When did infantrymen of Western armies cease to be issued of swords as sidearms (and backup weapons), on a general basis?

PS, Swords were rather common stuff for infantrymen even in 19th century (the briquets). See, for instance: this website. I recently saw (at the NYC Frick Collection) a video titled "Watteau Soldiers", whose pictures are easy to find. That artist clearly depicted (ordinary private) infantrymen carrying both bayonets and swords hanging from their belts.

  • Do you define bayonets as swords, such as the French Model 1866 "Chassepot" Yataghan Sword Bayonet for example?
    – Ken Graham
    Jul 10, 2016 at 22:46
  • No, I refer to "pure" swords, which can't be plugged to the rifle.
    – Filippof
    Jul 11, 2016 at 4:51
  • This is not an exact duplicate. "Last used" and "cease to be issued" are two very different things. The first question makes little sense, while this question sounds very reasonable.
    – Alex
    Jul 11, 2016 at 21:32
  • 2
    In fact infantrymen (soldiers) were almost never issued swords. Officers were. The arm of an infantrymen was a pole weapon, and later a musket, rifle, etc. Equipped with a bayonet (which is not a sword).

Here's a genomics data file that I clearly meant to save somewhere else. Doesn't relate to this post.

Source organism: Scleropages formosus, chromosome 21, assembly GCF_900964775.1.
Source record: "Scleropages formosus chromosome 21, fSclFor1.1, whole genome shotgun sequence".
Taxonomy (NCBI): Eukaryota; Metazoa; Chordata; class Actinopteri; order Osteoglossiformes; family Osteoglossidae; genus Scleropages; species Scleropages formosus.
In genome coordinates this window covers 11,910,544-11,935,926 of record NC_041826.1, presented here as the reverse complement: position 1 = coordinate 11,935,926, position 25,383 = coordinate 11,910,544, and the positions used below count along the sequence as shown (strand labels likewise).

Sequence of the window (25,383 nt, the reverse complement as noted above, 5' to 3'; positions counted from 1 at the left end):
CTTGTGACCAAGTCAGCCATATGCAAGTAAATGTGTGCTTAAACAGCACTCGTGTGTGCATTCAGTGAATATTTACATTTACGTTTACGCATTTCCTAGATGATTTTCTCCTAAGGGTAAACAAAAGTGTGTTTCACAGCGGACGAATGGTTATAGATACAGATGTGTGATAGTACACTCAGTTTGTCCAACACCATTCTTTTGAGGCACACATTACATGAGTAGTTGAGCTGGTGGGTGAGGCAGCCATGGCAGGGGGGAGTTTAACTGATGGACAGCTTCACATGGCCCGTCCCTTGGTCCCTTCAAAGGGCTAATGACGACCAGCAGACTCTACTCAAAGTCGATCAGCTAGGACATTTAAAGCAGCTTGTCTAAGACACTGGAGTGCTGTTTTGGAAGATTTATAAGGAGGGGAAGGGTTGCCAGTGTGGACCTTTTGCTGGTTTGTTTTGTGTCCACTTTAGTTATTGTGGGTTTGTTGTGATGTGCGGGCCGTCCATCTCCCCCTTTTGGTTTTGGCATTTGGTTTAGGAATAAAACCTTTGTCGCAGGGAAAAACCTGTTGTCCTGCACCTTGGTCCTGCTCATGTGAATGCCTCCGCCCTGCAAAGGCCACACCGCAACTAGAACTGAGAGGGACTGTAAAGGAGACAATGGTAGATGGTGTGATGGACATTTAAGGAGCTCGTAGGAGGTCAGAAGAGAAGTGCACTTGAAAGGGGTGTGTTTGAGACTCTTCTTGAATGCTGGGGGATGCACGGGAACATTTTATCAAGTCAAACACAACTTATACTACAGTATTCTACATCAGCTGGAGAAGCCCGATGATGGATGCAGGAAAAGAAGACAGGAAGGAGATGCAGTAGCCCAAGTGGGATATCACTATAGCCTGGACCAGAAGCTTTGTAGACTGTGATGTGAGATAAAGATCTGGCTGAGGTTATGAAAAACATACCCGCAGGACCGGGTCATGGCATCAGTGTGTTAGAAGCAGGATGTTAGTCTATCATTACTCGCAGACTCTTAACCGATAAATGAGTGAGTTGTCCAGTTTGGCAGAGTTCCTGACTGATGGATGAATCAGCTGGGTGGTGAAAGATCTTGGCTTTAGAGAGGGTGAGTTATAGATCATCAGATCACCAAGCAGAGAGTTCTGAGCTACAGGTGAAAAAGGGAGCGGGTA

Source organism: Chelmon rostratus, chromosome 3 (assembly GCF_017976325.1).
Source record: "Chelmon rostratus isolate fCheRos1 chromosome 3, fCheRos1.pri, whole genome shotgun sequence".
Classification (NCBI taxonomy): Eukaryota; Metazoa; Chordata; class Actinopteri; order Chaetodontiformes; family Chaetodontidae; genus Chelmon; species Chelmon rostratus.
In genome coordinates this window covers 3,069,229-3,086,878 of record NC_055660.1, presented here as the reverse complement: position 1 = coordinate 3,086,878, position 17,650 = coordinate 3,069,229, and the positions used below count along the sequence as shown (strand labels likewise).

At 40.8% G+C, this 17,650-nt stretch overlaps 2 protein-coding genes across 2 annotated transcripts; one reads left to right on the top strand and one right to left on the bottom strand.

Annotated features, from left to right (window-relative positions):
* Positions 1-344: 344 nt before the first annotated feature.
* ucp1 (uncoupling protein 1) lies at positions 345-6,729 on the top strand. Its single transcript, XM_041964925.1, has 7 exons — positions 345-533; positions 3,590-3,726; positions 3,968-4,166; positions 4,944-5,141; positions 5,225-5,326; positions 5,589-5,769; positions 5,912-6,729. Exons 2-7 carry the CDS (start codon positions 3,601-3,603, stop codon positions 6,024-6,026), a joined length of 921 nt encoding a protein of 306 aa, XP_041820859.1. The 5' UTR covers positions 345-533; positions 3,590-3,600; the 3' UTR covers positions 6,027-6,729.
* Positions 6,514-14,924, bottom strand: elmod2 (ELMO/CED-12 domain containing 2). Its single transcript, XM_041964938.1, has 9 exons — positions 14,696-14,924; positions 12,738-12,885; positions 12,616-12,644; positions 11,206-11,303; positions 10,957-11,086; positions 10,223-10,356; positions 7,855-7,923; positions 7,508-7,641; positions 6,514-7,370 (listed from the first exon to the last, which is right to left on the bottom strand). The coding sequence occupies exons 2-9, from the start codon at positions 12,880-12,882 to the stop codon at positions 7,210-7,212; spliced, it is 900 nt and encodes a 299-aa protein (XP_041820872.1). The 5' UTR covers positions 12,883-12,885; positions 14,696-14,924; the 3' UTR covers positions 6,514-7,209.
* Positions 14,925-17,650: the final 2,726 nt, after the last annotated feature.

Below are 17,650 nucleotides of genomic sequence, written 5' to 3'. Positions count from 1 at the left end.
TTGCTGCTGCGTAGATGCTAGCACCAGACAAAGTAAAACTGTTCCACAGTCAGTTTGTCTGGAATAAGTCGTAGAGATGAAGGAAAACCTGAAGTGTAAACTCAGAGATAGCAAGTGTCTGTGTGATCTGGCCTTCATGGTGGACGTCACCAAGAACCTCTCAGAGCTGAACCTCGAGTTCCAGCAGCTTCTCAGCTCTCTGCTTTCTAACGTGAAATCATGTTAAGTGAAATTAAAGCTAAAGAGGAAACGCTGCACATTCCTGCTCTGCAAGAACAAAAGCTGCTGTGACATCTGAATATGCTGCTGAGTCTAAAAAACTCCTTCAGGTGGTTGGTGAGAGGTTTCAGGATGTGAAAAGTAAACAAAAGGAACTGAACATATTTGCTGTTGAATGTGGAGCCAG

– Alex
    Jul 11, 2016 at 21:34

1 Answer 1


When the shovel became standard issue for infantry between World Wars 1 and 2. I don't believe swords were ever "standard issue" for infantry but certainly starting with Napoleon bayonets were. German infantry did so well against all other counterparts in North Africa because Erwin Rommel made sure all soldiers had a shovel, knew how to use it and in fact did use it. Russian interior ministry forces are famous for their use of shovels and the US military is infamous for having great shovels but failing to use them.

  • 1
    You have confused an anecdote in Rommel's Infantry Attacks, from World War One, with his campaign in North Africa in World War Two. Jul 11, 2016 at 1:56
  • At least in the eve of Napoleonic warfare, I think that nearly every infantryman of European regular army carried some kind of sword (e.g. a dagger) hung to his belt. My ask is, when this situation changed, for deeming obsolete the use of sword as detailed above.
    – Filippof
    Jul 12, 2016 at 7:12
  • If you look at Rommel's Afrika Corps...the best equiped infantry save for the US Marines in the Pacific the answer is "no, soldiers still carried a knife." in the case of the Marines it was the k-bar...and yes they needed it as hand to hand combat was a regular occurance for infantry in the War in the Pacific. But again..."it was the shovel." That's how your son got home alive...and why the Japanese died in simply stupendous numbers I might add. Jul 12, 2016 at 13:35

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